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The Dangers Of Unsafe Lifts In Dubai

The Dangers Of Unsafe Lifts In Dubai

Fraudulent lift companies are risking lives in the UAE and costing the industry millions of dirhams, say industry insiders.

With Dubai’s property sector back on the rise, the emirate is beginning to attract several fraudulent companies in related industries, such as elevator operators, say industry insiders.

Up to one third of the 30-odd elevators companies across the UAE are imposters and cheat customers, according to Jamshed Elavia, director of Sharjah-based Gulf Elevators.

“Now that the property market has gone up, so it has again attracted fly-by-night operators to this market, who looking to make a quick buck and exit,” he said.

“We have noticed a lot of people getting cheated, especially people who are building their own villas for the first time,” he said.

With the UAE government giving grants to nationals to build their own houses, many of them, who are not traditionally in the real estate industry, are not aware of what is going on in the market.

According to Elavia, while some of these newly sprung-up companies scam customers into making initial payments and then disappear, others cheat clients into believing that the product is made in Italy or elsewhere in Europe, when it’s actually being made in a shed in Sharjah.

“In the UAE, there are some cheap companies with attractive names who use unbranded elevators sourced from unqualified firms in countries like China,” agreed Mohamed Iqbal, managing director, Toshiba Elevators and Escalators Middle East.

“These fraudulent companies sell their products 50 per cent cheaper than the branded elevators. They then receive the advance payment and after the materials delivery, get that payment too.

“But in case of short shipment, wrong supply or operational troubles, the companies here are unable to contact their overseas supplier and hence they just vanish,” he said.

These companies are able to con clients because there are no governmental regulations governing lift installations in villas, stated Elavia.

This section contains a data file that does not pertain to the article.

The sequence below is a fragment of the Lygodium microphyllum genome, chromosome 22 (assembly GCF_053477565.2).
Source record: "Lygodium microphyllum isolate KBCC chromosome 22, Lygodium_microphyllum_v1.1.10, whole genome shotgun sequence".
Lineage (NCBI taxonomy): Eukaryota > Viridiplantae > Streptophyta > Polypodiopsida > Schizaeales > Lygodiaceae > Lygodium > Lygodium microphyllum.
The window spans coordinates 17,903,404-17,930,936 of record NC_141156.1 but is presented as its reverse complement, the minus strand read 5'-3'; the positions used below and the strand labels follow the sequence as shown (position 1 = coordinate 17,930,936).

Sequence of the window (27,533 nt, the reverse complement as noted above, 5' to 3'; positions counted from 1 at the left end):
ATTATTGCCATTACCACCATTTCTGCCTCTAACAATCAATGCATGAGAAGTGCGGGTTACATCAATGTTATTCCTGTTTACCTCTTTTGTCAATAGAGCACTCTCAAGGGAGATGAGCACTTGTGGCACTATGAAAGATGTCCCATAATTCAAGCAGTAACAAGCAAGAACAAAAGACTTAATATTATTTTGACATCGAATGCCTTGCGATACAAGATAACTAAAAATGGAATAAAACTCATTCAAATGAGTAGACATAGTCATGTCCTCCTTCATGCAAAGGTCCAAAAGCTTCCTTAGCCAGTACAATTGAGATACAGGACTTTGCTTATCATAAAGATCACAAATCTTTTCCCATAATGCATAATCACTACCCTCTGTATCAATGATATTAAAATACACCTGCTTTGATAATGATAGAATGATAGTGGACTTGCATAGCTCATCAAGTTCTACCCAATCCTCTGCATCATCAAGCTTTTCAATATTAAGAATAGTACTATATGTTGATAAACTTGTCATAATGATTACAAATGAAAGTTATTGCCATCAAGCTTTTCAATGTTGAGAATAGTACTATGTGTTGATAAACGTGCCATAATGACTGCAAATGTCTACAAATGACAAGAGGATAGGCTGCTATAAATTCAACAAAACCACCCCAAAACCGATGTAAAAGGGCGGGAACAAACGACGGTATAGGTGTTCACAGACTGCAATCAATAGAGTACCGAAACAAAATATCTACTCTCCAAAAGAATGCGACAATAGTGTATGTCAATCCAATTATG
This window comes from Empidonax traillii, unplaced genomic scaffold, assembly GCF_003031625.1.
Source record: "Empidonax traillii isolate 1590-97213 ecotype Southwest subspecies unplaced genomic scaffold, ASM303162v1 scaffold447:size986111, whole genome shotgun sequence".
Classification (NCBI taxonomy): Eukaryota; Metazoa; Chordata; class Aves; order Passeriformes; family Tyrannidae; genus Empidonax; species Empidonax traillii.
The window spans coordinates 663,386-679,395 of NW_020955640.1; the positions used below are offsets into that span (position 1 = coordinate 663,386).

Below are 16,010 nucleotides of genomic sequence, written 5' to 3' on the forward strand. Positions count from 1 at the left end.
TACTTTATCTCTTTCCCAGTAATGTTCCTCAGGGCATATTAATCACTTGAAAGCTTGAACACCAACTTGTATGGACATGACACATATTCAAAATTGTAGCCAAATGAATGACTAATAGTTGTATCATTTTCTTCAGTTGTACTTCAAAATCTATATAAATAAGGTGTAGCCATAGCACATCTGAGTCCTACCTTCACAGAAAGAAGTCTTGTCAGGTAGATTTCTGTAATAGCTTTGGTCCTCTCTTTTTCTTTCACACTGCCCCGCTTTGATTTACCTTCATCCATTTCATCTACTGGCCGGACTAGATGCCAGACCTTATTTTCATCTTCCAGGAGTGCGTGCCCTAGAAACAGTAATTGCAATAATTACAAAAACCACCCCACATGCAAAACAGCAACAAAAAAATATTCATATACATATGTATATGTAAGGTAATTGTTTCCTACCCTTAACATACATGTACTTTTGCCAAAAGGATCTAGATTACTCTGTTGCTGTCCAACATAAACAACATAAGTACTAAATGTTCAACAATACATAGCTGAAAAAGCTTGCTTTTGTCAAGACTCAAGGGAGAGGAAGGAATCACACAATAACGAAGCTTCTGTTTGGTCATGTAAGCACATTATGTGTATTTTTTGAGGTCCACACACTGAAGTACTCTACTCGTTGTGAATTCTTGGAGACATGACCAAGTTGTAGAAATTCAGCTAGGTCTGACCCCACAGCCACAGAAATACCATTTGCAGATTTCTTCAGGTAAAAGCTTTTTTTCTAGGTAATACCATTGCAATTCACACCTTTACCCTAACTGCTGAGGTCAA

But installing these low-quality elevators can be highly hazardous for consumers, he warned.

“There have been problems here – the elevators that they install don’t come with certain safeties. In some cases, battery-operated rescue devices are not there. So if there is a power failure, there’s no way of removing the passengers who are stuck and they have to wait until a technician arrives,” he said.

“With these elevators, there is also always the risk of an electrical fire, if it’s wrongly wired or if the wires being used are not of proper insulation material,” he added.

Iqbal also advises caution: “Elevators are safety related equipment and at every stage, a quality check inspection is required. After it is handed over, fortnightly or monthly routine maintenance is a must and there must be an arrangement to attend breakdown calls in case of malfunction, stoppage of elevators or even the trapping of passengers inside.”

The main reason that customers fall prey to these operators is because of the low prices they offer.

According to Elavia, while an established lift operator charges around Dhs100,000 on average for a one-storey lift in a villa, the ‘fly-by-night’ firms charge around Dhs75,000.

Along with clients, established companies also lose millions of dirhams to these fraudulent firms, he stated.

The only solution is to build awareness among customers.

Elavia recommends that consumers follow four foolproof checkpoints – first, check the trade licence of company. Second, check when the firm was established – the longer, the better.

Third, ask the supplier for a certificate of origin for the elevator. And lastly, demand to see an earlier installation to confirm that the elevator looks like the one in the catalogue.

“In elevators, if clients get tempted by the sweet talk of unbranded elevators or non-reputed companies, it could be a very big mistake,” warned Toshiba’s Iqbal.

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